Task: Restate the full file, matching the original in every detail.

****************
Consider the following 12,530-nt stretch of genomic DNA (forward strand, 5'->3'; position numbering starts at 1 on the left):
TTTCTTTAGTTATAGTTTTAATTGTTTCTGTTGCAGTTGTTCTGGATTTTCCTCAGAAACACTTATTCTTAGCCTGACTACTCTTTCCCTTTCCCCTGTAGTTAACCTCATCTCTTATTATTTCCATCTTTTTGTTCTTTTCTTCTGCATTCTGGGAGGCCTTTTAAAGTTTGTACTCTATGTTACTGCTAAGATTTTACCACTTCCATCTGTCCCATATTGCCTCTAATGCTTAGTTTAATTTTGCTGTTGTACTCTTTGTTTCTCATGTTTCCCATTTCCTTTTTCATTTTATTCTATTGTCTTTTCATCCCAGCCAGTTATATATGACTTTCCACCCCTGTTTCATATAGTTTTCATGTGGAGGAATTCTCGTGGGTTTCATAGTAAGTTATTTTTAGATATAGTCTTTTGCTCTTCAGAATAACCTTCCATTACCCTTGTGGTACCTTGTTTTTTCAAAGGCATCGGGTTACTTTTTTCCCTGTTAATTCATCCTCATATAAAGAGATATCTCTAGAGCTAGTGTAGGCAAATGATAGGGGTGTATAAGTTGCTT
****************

Consider the following 12,530-nt stretch of genomic DNA (forward strand, 5'->3'; position numbering starts at 1 on the left):
TTTCTTTAGTTATAGTTTTAATTGTTTCTGTTGCAGTTGTTCTGGATTTTCCTCAGAAACACTTATTCTTAGCCTGACTACTCTTTCCCTTTCCCCTGTAGTTAACCTCATCTCTTATTATTTCCATCTTTTTGTTCTTTTCTTCTGCATTCTGGGAGGCCTTTTAAAGTTTGTACTCTATGTTACTGCTAAGATTTTACCACTTCCATCTGTCCCATATTGCCTCTAATGCTTAGTTTAATTTTGCTGTTGTACTCTTTGTTTCTCATGTTTCCCATTTCCTTTTTCATTTTATTCTATTGTCTTTTCATCCCAGCCAGTTATATATGACTTTCCACCCCTGTTTCATATAGTTTTCATGTGGAGGAATTCTCGTGGGTTTCATAGTAAGTTATTTTTAGATATAGTCTTTTGCTCTTCAGAATAACCTTCCATTACCCTTGTGGTACCTTGTTTTTTCAAAGGCATCGGGTTACTTTTTTCCCTGTTAATTCATCCTCATATAAAGAGATATCTCTAGAGCTAGTGTAGGCAAATGATAGGGGTGTATAAGTTGCTT